Martynenko’s passion for the ‘unique’, one-of-a-kind airport building design, shone through during the interview: “The design is bright, it’s new, it’s contemporary, with elegant installations, with limited ornamental patterns, and it’s very spacious.” From the exterior, the main building resembles an open book, a design inspired by the New Guragan astronomical tables, a manuscript published by the world-renowned Uzbek astronomer, Mirzo Ulugbek. “In recognition of his achievements, the external roof will display a sky map with constellations that will be recognisable from the air. Air passengers will be able to see this fantastic design, and it will look especially good for those arriving at night,” explained Martynenko.
During the construction of the airport, engineer designers from a Turkish company, Kiklop, have reinterpreted traditional architecture from the different cultures connected by the historic Silk Road; consorted of numerous arches and pillars, acting as a metaphorical portal to both Uzbekistan and the Silk Road.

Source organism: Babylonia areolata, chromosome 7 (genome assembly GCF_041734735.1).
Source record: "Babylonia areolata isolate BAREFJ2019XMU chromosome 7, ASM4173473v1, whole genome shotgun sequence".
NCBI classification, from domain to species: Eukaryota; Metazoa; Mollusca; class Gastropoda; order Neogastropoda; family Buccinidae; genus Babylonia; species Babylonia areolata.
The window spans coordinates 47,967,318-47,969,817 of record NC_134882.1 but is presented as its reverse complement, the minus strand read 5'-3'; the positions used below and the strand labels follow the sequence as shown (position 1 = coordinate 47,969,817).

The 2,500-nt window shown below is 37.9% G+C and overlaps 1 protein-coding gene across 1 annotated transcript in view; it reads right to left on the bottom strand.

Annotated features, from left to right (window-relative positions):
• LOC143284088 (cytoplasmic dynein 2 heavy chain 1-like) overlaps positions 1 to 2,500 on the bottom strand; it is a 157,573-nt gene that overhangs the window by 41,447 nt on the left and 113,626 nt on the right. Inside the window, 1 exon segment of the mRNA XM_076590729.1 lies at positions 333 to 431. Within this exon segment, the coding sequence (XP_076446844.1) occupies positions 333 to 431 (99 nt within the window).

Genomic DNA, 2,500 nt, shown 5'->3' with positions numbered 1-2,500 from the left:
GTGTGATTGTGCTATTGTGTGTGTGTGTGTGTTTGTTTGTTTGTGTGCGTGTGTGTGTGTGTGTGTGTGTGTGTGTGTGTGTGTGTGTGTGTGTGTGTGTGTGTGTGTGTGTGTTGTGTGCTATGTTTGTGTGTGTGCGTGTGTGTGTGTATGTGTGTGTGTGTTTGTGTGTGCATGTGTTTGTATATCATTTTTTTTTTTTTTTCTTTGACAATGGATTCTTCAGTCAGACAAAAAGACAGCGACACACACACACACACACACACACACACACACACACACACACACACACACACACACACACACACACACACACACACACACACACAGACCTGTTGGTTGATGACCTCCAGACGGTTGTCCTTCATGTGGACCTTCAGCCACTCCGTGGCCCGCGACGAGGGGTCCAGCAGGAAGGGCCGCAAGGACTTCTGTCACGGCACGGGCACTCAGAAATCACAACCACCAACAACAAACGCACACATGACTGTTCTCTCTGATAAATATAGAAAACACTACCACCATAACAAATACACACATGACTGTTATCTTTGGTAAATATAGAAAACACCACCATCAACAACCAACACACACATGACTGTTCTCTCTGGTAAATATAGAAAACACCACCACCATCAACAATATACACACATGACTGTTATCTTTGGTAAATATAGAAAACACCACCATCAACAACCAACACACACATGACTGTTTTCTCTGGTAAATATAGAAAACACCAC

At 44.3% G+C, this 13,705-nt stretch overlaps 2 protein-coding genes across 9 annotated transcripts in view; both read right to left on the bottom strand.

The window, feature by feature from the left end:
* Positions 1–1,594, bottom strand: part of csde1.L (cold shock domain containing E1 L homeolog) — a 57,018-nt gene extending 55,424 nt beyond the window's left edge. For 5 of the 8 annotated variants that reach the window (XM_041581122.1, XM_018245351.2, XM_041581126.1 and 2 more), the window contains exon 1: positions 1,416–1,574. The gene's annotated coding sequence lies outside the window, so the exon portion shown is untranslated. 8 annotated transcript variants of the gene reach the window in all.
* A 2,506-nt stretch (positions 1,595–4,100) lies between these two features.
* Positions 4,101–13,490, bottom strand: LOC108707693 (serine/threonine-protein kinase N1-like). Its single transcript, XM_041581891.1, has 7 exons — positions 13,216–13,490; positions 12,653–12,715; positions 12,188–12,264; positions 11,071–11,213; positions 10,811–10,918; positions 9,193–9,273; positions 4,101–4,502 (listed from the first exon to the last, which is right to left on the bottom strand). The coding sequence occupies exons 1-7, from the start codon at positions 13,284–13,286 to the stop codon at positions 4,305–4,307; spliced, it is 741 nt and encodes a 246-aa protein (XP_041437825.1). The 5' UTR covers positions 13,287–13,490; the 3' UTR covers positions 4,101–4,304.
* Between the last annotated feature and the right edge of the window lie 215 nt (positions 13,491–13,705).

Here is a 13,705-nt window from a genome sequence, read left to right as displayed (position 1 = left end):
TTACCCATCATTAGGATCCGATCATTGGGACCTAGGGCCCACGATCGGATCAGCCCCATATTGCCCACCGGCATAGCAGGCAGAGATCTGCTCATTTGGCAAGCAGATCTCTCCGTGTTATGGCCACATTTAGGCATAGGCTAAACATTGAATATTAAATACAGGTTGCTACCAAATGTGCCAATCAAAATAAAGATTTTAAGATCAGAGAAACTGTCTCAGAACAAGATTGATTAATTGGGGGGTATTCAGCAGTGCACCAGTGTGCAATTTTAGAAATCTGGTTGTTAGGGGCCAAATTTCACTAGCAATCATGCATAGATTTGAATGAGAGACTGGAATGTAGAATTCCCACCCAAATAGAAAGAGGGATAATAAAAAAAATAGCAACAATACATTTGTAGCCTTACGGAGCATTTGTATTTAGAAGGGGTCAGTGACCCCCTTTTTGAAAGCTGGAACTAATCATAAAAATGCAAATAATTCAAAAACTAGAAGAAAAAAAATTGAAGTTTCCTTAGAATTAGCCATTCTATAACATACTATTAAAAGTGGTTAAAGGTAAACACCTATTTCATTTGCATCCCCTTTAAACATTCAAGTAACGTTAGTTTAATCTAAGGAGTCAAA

To help ensure a seamless and memorable passenger experience, the airport has located ‘green zones’ inside the terminal with plenty of greenery, open spaces, and natural sunlight. The airport was also constructed with key design principles in mind: to be simple, flexible, convenient, comfortable, attractive, and be generous with flow area.
“The airport is the first thing that you see when you arrive in the country, and the last when you depart. We want to strive for the best first, and last, impression that we can for our passengers.”